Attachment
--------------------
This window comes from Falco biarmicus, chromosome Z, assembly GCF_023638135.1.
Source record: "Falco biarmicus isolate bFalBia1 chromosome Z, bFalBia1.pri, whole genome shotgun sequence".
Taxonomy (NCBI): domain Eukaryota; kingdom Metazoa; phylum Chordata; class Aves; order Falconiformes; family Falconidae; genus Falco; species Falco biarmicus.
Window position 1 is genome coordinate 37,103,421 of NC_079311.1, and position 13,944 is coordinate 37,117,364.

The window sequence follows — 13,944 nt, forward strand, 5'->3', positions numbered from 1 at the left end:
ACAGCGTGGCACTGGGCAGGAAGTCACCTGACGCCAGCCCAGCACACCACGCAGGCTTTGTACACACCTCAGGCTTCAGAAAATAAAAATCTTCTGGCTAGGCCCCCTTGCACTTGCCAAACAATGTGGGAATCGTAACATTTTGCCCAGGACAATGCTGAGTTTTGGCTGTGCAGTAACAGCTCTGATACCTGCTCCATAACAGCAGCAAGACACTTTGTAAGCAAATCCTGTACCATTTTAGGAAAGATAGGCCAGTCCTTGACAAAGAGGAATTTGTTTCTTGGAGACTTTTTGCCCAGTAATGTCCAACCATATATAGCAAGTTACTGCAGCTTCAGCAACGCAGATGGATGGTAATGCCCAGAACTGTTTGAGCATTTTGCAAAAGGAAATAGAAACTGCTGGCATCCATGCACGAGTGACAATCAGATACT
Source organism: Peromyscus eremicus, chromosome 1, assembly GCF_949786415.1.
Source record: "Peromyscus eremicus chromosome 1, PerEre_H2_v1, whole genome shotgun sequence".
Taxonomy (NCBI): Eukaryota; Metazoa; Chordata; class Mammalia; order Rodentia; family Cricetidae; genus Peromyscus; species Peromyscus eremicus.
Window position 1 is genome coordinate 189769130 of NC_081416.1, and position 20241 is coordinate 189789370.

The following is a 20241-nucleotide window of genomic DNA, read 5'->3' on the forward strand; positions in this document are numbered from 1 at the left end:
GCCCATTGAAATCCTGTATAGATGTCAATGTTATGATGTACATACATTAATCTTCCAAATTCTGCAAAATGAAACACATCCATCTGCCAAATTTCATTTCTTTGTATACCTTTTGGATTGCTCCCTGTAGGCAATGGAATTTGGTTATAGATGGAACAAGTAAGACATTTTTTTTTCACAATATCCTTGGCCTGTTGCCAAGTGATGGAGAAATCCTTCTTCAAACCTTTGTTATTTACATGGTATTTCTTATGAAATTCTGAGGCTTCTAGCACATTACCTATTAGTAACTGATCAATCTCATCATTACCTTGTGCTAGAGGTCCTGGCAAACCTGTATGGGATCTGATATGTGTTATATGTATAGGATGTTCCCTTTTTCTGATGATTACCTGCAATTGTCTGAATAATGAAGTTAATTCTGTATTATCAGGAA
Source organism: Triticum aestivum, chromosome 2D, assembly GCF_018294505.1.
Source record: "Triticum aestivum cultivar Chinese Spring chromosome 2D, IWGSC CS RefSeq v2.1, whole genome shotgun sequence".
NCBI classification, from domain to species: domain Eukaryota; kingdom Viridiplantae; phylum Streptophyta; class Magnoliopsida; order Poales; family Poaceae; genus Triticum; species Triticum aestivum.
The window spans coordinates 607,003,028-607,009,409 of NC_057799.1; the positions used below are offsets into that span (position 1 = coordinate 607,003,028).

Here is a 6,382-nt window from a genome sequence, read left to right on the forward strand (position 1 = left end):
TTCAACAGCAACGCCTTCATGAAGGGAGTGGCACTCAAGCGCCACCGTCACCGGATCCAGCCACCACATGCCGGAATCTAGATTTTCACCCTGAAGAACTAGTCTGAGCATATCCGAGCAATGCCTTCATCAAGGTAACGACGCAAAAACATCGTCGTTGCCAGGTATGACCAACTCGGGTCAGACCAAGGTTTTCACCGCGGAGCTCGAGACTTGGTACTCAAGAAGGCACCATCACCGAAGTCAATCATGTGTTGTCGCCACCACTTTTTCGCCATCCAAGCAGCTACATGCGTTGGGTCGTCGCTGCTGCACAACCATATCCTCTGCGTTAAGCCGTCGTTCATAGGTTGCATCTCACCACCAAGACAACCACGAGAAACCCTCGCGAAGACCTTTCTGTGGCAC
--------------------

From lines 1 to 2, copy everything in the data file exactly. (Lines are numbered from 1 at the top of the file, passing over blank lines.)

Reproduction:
This window comes from Falco biarmicus, chromosome Z, assembly GCF_023638135.1.
Source record: "Falco biarmicus isolate bFalBia1 chromosome Z, bFalBia1.pri, whole genome shotgun sequence".